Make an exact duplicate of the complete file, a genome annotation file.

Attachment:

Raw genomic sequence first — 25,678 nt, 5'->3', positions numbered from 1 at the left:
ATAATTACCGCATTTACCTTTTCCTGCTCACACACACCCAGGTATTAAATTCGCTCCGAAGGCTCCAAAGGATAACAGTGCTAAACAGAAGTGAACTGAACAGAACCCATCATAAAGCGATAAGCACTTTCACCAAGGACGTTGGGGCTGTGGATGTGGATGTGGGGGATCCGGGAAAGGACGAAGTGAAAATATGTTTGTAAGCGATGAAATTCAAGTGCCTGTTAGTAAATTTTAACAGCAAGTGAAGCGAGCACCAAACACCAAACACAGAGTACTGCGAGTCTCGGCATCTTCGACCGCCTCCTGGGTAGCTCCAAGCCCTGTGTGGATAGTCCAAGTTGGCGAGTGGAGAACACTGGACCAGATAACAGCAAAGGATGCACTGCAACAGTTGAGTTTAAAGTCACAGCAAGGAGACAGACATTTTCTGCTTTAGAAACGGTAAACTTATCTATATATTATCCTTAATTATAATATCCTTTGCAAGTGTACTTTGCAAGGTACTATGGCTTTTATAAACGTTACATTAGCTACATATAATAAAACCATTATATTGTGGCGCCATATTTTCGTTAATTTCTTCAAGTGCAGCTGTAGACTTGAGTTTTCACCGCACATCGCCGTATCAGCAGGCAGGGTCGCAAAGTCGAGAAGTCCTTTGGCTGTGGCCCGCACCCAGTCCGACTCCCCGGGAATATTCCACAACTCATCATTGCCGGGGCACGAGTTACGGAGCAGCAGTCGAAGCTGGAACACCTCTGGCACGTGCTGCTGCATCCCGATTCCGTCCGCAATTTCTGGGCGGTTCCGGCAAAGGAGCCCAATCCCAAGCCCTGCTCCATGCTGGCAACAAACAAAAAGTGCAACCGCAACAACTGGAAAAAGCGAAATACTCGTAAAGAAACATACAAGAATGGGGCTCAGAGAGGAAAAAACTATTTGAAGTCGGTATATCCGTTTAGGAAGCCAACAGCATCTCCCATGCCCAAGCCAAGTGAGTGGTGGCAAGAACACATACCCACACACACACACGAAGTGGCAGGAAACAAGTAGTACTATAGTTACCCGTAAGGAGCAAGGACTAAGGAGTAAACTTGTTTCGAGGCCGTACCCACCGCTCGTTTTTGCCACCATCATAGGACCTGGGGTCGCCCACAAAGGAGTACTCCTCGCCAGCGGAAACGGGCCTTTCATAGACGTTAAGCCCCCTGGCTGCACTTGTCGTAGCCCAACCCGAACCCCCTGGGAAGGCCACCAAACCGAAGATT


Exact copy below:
Raw genomic sequence first — 25,678 nt, 5'->3', positions numbered from 1 at the left:
ATAATTACCGCATTTACCTTTTCCTGCTCACACACACCCAGGTATTAAATTCGCTCCGAAGGCTCCAAAGGATAACAGTGCTAAACAGAAGTGAACTGAACAGAACCCATCATAAAGCGATAAGCACTTTCACCAAGGACGTTGGGGCTGTGGATGTGGATGTGGGGGATCCGGGAAAGGACGAAGTGAAAATATGTTTGTAAGCGATGAAATTCAAGTGCCTGTTAGTAAATTTTAACAGCAAGTGAAGCGAGCACCAAACACCAAACACAGAGTACTGCGAGTCTCGGCATCTTCGACCGCCTCCTGGGTAGCTCCAAGCCCTGTGTGGATAGTCCAAGTTGGCGAGTGGAGAACACTGGACCAGATAACAGCAAAGGATGCACTGCAACAGTTGAGTTTAAAGTCACAGCAAGGAGACAGACATTTTCTGCTTTAGAAACGGTAAACTTATCTATATATTATCCTTAATTATAATATCCTTTGCAAGTGTACTTTGCAAGGTACTATGGCTTTTATAAACGTTACATTAGCTACATATAATAAAACCATTATATTGTGGCGCCATATTTTCGTTAATTTCTTCAAGTGCAGCTGTAGACTTGAGTTTTCACCGCACATCGCCGTATCAGCAGGCAGGGTCGCAAAGTCGAGAAGTCCTTTGGCTGTGGCCCGCACCCAGTCCGACTCCCCGGGAATATTCCACAACTCATCATTGCCGGGGCACGAGTTACGGAGCAGCAGTCGAAGCTGGAACACCTCTGGCACGTGCTGCTGCATCCCGATTCCGTCCGCAATTTCTGGGCGGTTCCGGCAAAGGAGCCCAATCCCAAGCCCTGCTCCATGCTGGCAACAAACAAAAAGTGCAACCGCAACAACTGGAAAAAGCGAAATACTCGTAAAGAAACATACAAGAATGGGGCTCAGAGAGGAAAAAACTATTTGAAGTCGGTATATCCGTTTAGGAAGCCAACAGCATCTCCCATGCCCAAGCCAAGTGAGTGGTGGCAAGAACACATACCCACACACACACACGAAGTGGCAGGAAACAAGTAGTACTATAGTTACCCGTAAGGAGCAAGGACTAAGGAGTAAACTTGTTTCGAGGCCGTACCCACCGCTCGTTTTTGCCACCATCATAGGACCTGGGGTCGCCCACAAAGGAGTACTCCTCGCCAGCGGAAACGGGCCTTTCATAGACGTTAAGCCCCCTGGCTGCACTTGTCGTAGCCCAACCCGAACCCCCTGGGAAGGCCACCAAACCGAAGATT